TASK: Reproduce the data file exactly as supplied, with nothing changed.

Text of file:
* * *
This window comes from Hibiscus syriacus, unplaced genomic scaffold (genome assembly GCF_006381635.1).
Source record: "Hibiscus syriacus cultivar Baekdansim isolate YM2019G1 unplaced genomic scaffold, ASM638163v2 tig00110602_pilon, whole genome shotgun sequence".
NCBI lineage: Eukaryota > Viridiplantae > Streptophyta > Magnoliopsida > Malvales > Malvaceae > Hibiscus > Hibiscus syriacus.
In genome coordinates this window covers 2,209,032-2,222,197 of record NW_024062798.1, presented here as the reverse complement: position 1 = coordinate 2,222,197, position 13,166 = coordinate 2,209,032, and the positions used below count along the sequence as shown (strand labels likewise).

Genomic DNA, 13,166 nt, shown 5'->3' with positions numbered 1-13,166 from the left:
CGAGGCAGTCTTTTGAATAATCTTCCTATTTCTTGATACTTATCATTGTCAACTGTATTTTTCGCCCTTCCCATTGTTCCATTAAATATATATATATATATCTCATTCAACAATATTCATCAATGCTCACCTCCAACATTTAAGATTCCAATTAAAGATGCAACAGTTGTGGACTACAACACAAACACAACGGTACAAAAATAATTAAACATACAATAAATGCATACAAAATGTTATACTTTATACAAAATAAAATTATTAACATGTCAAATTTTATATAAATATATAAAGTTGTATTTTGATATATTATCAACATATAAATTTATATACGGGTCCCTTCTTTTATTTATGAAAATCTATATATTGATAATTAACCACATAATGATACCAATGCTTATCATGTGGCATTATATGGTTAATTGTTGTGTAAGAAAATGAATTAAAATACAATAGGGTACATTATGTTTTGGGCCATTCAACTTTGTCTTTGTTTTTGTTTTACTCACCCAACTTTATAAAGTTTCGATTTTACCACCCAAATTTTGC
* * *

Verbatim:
This window comes from Hibiscus syriacus, unplaced genomic scaffold (genome assembly GCF_006381635.1).
Source record: "Hibiscus syriacus cultivar Baekdansim isolate YM2019G1 unplaced genomic scaffold, ASM638163v2 tig00110602_pilon, whole genome shotgun sequence".
NCBI lineage: Eukaryota > Viridiplantae > Streptophyta > Magnoliopsida > Malvales > Malvaceae > Hibiscus > Hibiscus syriacus.
In genome coordinates this window covers 2,209,032-2,222,197 of record NW_024062798.1, presented here as the reverse complement: position 1 = coordinate 2,222,197, position 13,166 = coordinate 2,209,032, and the positions used below count along the sequence as shown (strand labels likewise).

Genomic DNA, 13,166 nt, shown 5'->3' with positions numbered 1-13,166 from the left:
CGAGGCAGTCTTTTGAATAATCTTCCTATTTCTTGATACTTATCATTGTCAACTGTATTTTTCGCCCTTCCCATTGTTCCATTAAATATATATATATATATCTCATTCAACAATATTCATCAATGCTCACCTCCAACATTTAAGATTCCAATTAAAGATGCAACAGTTGTGGACTACAACACAAACACAACGGTACAAAAATAATTAAACATACAATAAATGCATACAAAATGTTATACTTTATACAAAATAAAATTATTAACATGTCAAATTTTATATAAATATATAAAGTTGTATTTTGATATATTATCAACATATAAATTTATATACGGGTCCCTTCTTTTATTTATGAAAATCTATATATTGATAATTAACCACATAATGATACCAATGCTTATCATGTGGCATTATATGGTTAATTGTTGTGTAAGAAAATGAATTAAAATACAATAGGGTACATTATGTTTTGGGCCATTCAACTTTGTCTTTGTTTTTGTTTTACTCACCCAACTTTATAAAGTTTCGATTTTACCACCCAAATTTTGC